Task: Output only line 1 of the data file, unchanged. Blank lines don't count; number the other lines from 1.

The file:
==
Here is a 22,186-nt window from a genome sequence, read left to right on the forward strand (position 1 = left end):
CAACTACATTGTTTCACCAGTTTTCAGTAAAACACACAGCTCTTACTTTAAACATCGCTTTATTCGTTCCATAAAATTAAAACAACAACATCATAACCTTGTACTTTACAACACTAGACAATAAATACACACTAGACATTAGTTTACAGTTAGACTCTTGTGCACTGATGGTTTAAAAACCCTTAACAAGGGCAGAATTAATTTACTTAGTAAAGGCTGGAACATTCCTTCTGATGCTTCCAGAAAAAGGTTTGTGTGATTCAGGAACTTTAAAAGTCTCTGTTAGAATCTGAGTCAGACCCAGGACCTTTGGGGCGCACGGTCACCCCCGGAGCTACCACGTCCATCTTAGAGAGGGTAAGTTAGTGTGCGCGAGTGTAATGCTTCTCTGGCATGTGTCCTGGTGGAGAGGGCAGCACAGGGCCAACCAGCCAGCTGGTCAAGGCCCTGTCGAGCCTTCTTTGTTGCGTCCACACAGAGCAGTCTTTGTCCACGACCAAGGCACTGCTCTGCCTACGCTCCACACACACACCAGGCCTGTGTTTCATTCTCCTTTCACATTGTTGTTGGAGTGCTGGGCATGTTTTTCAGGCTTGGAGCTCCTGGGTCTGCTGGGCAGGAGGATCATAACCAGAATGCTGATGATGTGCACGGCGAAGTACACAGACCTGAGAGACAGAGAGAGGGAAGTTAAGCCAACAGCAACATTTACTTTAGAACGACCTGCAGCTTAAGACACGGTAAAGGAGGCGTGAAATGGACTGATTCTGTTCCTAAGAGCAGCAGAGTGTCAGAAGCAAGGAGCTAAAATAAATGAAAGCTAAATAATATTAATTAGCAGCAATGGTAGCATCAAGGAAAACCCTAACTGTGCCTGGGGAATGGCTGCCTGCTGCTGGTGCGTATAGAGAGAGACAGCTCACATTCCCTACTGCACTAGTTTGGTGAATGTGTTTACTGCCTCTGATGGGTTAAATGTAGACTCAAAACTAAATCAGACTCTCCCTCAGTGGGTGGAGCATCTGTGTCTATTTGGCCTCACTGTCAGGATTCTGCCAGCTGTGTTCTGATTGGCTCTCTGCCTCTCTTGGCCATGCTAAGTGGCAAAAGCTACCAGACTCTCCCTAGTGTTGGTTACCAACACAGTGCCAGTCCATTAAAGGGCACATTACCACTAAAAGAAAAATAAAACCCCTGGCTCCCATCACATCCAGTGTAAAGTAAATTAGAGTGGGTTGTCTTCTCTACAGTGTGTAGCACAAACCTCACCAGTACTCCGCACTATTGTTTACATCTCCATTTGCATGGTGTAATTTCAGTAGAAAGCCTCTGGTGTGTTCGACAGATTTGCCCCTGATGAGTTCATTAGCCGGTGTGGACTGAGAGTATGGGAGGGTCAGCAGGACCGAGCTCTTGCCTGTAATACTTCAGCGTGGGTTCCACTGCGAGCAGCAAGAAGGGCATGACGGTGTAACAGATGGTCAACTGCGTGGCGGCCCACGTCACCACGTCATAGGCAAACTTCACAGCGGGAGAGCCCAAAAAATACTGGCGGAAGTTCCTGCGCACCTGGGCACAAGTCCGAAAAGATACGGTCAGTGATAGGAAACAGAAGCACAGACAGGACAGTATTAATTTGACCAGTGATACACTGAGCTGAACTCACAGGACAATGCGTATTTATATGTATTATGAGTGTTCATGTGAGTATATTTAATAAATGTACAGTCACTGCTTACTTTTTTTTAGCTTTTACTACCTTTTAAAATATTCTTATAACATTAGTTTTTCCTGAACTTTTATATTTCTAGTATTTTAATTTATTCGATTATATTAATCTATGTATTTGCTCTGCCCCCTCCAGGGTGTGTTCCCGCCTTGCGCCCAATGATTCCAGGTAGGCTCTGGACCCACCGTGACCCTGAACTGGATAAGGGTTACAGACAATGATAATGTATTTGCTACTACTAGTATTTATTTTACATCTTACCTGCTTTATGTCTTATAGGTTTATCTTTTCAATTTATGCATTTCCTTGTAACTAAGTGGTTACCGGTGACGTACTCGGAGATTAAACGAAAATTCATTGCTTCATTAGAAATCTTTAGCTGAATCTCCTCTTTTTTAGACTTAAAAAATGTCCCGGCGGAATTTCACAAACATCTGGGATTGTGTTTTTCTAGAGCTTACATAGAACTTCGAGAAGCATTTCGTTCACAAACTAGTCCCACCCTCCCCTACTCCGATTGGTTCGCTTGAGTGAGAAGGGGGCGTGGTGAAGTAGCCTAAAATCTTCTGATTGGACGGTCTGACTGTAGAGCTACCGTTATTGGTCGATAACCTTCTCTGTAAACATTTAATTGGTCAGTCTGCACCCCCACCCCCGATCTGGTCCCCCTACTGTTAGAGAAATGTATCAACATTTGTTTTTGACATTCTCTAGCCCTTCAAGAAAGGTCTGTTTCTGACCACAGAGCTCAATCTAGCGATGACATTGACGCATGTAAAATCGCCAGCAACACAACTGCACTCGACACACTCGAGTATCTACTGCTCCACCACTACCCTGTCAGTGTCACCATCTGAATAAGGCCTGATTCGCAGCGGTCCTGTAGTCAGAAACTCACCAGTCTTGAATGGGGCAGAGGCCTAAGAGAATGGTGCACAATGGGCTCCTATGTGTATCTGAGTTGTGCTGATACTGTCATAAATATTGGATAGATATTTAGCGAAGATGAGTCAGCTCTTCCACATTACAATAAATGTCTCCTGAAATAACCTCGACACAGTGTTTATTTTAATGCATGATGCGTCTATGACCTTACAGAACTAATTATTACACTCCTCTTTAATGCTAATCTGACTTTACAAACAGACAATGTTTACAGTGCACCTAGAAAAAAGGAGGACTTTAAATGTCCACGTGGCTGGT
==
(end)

Here is a 22,186-nt window from a genome sequence, read left to right on the forward strand (position 1 = left end):